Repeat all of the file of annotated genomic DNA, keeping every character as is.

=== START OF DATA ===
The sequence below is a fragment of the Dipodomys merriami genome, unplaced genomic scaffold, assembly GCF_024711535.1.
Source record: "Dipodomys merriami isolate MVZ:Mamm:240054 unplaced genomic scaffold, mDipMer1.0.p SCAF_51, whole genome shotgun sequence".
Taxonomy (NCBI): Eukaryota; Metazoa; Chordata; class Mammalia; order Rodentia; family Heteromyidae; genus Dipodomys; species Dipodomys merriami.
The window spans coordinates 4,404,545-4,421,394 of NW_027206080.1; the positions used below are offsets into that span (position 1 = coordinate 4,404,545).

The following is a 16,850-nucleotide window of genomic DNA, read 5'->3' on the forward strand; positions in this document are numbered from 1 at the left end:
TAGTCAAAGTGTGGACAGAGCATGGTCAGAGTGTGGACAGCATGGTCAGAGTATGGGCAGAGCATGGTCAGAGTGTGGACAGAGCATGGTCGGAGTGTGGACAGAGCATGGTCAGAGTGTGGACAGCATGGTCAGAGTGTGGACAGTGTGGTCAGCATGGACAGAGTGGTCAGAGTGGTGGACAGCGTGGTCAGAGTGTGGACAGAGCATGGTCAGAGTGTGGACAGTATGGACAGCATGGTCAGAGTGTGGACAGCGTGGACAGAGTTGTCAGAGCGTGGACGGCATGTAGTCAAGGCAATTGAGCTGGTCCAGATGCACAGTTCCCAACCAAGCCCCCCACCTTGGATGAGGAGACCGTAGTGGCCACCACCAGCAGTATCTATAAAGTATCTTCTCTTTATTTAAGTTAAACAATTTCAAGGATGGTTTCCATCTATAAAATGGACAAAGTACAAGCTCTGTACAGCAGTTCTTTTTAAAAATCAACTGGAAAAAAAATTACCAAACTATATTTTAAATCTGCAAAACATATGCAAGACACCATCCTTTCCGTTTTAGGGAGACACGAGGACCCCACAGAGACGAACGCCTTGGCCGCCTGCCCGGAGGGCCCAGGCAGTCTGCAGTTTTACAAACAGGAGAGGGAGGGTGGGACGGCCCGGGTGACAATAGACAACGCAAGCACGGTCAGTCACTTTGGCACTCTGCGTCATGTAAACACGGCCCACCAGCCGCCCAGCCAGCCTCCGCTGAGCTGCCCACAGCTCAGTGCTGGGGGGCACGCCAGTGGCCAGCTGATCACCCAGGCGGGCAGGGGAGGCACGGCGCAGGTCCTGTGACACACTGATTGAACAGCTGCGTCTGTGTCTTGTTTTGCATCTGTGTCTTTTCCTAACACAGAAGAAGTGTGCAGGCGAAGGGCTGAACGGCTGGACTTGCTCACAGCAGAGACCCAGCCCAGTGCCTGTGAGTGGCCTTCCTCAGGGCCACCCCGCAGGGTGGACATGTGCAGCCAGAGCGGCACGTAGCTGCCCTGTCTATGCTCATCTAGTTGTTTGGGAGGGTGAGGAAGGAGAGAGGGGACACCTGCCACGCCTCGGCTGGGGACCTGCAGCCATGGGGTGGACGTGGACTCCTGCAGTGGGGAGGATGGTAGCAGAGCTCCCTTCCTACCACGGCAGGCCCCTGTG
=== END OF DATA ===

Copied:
The sequence below is a fragment of the Dipodomys merriami genome, unplaced genomic scaffold, assembly GCF_024711535.1.
Source record: "Dipodomys merriami isolate MVZ:Mamm:240054 unplaced genomic scaffold, mDipMer1.0.p SCAF_51, whole genome shotgun sequence".
Taxonomy (NCBI): Eukaryota; Metazoa; Chordata; class Mammalia; order Rodentia; family Heteromyidae; genus Dipodomys; species Dipodomys merriami.
The window spans coordinates 4,404,545-4,421,394 of NW_027206080.1; the positions used below are offsets into that span (position 1 = coordinate 4,404,545).

The following is a 16,850-nucleotide window of genomic DNA, read 5'->3' on the forward strand; positions in this document are numbered from 1 at the left end:
TAGTCAAAGTGTGGACAGAGCATGGTCAGAGTGTGGACAGCATGGTCAGAGTATGGGCAGAGCATGGTCAGAGTGTGGACAGAGCATGGTCGGAGTGTGGACAGAGCATGGTCAGAGTGTGGACAGCATGGTCAGAGTGTGGACAGTGTGGTCAGCATGGACAGAGTGGTCAGAGTGGTGGACAGCGTGGTCAGAGTGTGGACAGAGCATGGTCAGAGTGTGGACAGTATGGACAGCATGGTCAGAGTGTGGACAGCGTGGACAGAGTTGTCAGAGCGTGGACGGCATGTAGTCAAGGCAATTGAGCTGGTCCAGATGCACAGTTCCCAACCAAGCCCCCCACCTTGGATGAGGAGACCGTAGTGGCCACCACCAGCAGTATCTATAAAGTATCTTCTCTTTATTTAAGTTAAACAATTTCAAGGATGGTTTCCATCTATAAAATGGACAAAGTACAAGCTCTGTACAGCAGTTCTTTTTAAAAATCAACTGGAAAAAAAATTACCAAACTATATTTTAAATCTGCAAAACATATGCAAGACACCATCCTTTCCGTTTTAGGGAGACACGAGGACCCCACAGAGACGAACGCCTTGGCCGCCTGCCCGGAGGGCCCAGGCAGTCTGCAGTTTTACAAACAGGAGAGGGAGGGTGGGACGGCCCGGGTGACAATAGACAACGCAAGCACGGTCAGTCACTTTGGCACTCTGCGTCATGTAAACACGGCCCACCAGCCGCCCAGCCAGCCTCCGCTGAGCTGCCCACAGCTCAGTGCTGGGGGGCACGCCAGTGGCCAGCTGATCACCCAGGCGGGCAGGGGAGGCACGGCGCAGGTCCTGTGACACACTGATTGAACAGCTGCGTCTGTGTCTTGTTTTGCATCTGTGTCTTTTCCTAACACAGAAGAAGTGTGCAGGCGAAGGGCTGAACGGCTGGACTTGCTCACAGCAGAGACCCAGCCCAGTGCCTGTGAGTGGCCTTCCTCAGGGCCACCCCGCAGGGTGGACATGTGCAGCCAGAGCGGCACGTAGCTGCCCTGTCTATGCTCATCTAGTTGTTTGGGAGGGTGAGGAAGGAGAGAGGGGACACCTGCCACGCCTCGGCTGGGGACCTGCAGCCATGGGGTGGACGTGGACTCCTGCAGTGGGGAGGATGGTAGCAGAGCTCCCTTCCTACCACGGCAGGCCCCTGTG